Image of Sansevieria kirkii photo by: James Burghardt

James Burghardt

(Kirk's Sansevieria, Star Sansevieria, Star Snake Plant)

This evergreen perennial from woodlands of tropical East Africa -- mainly Tanzania -- is grown for its leathery, dagger-shaped, beautifully patterned leaves. Star sansevieria is closely related to the familiar houseplant Sansevieria trifasciata, commonly known as mother-in-law's tongue.

The smooth, wavy-edged, medium- to dark-green leaves arise from thick, reddish, underground rhizomes that spread to form large clumps. The erect to spreading leaves often have silver-gray blotches, dark...

Image of Sansevieria masoniana photo by: James H. Schutte

James H. Schutte

(Mason's Congo)

Wide, upright leaves that look like beaver's tails or paddles are the most distinguishing feature of Mason's Congo. A tender perennial from central equatorial Africa, it grows from a large, swollen rhizome, often the size of a grapefruit or small melon. Over time, a single plant forms a a loose but broad clump.

Each thick, leathery leaf is tall and broadly lance-shaped. The irregular, wavy edges are often maroon to purple and leaf centers are deep green mottled with lighter green spots. Tiny...

Image of Sansevieria perrotii photo by: James H. Schutte

James H. Schutte

(Blue Sansevieria, Robusta Snake Plant)

A powdery bluish-white film covers the long, v-shaped leaves of blue sansevieria. Young plants look somewhat like bromeliads when young and a stubby-stalked aloes once mature. This frost-tender tropical perennial is native to eastern Africa.

This plant is commonly misspelled as Sansevieria perrotti. Growing from fleshy, water-conserving rhizomes (underground stems), this snake plant develops a short stem. From the stem's tip emerges long, lance-shaped leaves that are dark green striped...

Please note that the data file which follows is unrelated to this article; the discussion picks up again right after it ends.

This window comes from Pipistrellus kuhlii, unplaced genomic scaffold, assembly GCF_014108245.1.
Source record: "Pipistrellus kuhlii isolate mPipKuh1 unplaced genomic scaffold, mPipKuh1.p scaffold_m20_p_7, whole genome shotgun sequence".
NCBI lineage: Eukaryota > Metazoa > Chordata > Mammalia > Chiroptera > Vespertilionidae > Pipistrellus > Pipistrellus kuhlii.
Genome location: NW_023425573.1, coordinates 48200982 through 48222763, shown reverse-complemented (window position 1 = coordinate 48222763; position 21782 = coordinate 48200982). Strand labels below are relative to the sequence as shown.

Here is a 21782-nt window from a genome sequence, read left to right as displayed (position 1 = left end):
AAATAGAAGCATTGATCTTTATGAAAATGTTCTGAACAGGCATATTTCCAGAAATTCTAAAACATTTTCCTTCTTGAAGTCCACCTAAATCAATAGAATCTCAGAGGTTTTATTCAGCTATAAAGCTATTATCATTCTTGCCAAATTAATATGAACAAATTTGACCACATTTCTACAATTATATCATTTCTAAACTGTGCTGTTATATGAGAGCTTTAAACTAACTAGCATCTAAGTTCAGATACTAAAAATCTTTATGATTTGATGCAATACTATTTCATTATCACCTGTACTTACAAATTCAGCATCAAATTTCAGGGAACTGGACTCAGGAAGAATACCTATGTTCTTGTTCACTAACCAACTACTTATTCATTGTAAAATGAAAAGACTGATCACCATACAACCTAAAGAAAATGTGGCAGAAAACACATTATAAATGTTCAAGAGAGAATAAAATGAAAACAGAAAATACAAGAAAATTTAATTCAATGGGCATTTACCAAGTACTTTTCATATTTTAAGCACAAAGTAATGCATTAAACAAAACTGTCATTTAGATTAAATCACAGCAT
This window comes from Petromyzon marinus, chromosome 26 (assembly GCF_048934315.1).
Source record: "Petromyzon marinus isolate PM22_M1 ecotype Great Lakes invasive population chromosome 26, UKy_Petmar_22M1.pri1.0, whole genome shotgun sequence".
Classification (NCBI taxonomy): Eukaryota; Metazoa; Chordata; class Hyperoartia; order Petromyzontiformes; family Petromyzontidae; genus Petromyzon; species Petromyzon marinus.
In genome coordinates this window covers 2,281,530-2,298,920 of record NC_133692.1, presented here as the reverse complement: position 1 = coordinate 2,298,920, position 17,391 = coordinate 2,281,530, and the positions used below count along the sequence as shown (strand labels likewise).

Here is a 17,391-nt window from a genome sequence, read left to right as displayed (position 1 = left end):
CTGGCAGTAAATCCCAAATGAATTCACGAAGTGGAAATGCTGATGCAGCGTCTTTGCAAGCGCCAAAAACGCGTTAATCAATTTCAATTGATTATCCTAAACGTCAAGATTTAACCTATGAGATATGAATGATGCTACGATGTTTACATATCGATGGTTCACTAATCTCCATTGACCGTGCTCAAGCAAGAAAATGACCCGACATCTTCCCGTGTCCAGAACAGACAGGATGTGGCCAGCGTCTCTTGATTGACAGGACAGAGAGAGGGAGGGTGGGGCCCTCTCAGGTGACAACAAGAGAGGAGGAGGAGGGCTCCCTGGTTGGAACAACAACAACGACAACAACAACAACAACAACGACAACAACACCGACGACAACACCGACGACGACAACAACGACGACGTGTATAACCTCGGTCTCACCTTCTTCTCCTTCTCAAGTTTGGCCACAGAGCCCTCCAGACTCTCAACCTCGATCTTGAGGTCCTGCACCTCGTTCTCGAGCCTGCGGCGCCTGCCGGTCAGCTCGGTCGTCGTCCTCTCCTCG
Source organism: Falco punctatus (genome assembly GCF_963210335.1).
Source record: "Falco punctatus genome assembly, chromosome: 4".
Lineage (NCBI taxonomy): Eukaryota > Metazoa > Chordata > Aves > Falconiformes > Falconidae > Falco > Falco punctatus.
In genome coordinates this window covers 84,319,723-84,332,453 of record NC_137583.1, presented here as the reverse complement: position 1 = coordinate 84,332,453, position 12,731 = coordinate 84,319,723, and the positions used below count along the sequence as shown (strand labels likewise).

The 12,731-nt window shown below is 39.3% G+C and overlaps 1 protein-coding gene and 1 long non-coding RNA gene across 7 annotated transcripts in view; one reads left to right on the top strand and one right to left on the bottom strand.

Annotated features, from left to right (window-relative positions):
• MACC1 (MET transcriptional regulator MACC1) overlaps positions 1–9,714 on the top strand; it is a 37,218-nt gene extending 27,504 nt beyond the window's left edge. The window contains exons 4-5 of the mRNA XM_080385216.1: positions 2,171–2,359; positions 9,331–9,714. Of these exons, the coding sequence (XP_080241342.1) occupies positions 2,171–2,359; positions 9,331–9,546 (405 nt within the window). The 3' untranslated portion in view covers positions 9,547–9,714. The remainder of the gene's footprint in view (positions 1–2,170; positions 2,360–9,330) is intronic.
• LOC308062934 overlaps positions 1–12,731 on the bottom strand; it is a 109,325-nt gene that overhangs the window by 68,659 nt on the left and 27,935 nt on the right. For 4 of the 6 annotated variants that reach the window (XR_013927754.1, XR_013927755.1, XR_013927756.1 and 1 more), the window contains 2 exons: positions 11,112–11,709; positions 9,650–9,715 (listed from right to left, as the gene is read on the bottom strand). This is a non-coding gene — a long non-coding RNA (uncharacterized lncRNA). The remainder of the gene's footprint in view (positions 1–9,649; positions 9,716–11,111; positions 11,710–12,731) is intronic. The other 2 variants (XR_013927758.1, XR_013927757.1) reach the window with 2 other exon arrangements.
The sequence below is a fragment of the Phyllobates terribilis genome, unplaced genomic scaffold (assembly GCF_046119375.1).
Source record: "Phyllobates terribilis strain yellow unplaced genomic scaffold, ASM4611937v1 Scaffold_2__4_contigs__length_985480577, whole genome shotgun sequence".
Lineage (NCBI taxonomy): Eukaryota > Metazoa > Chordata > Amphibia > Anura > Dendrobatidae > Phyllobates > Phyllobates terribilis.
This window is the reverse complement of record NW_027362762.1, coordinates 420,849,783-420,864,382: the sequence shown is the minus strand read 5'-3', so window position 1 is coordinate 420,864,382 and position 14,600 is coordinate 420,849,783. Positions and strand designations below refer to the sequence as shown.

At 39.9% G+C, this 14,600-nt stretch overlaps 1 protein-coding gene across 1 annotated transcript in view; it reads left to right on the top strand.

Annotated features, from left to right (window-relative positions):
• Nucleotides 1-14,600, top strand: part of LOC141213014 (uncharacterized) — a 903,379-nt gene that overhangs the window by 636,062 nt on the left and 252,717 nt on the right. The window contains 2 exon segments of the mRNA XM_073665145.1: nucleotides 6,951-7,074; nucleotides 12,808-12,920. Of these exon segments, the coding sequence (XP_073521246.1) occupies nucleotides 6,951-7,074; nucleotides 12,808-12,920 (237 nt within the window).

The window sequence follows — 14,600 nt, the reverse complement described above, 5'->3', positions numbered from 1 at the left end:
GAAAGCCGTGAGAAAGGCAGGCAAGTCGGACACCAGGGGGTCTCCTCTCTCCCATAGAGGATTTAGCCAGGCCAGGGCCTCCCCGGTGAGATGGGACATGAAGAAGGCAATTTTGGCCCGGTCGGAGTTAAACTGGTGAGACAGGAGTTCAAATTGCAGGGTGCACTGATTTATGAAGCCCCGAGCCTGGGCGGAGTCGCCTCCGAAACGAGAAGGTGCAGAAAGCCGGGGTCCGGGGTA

Image of Sansevieria trifasciata photo by: Felder Rushing

Felder Rushing

(Good Luck Plant, Mother-in-law's Tongue, Snake Plant)

This tender evergreen perennial from Tropical West Africa has been a popular houseplant since Victorian times. Its succulent, upright, dagger-shaped leaves are horizontally banded with attractive mottled designs of pale green, dark green and yellow. The leaves arise from thick fleshy underground rhizomes which spread to form large clumps. Elongated clusters of fragrant greenish white flowers appear under ideal growing conditions, with orange berries following.

This nearly foolproof houseplant...

Image of Sansevieria trifasciata

James Burghardt

(Good Luck Plant, Mother-in-law's Tongue, Snake Plant)

A dwarf cultivar of the familiar houseplant Sansevieria trifasciata 'Golden Hahnii' forms low rosettes of erect, oval, gray-green leaves with dark green cross-bands and broad creamy-yellow margins.

Sansevieria trifasciata (commonly known as mother-in-law's tongue) is a tender evergreen perennial from Tropical West Africa. Its fibrous, succulent leaves arise from thick fleshy underground rhizomes which spread to form large clumps. Elongated clusters of fragrant greenish-white...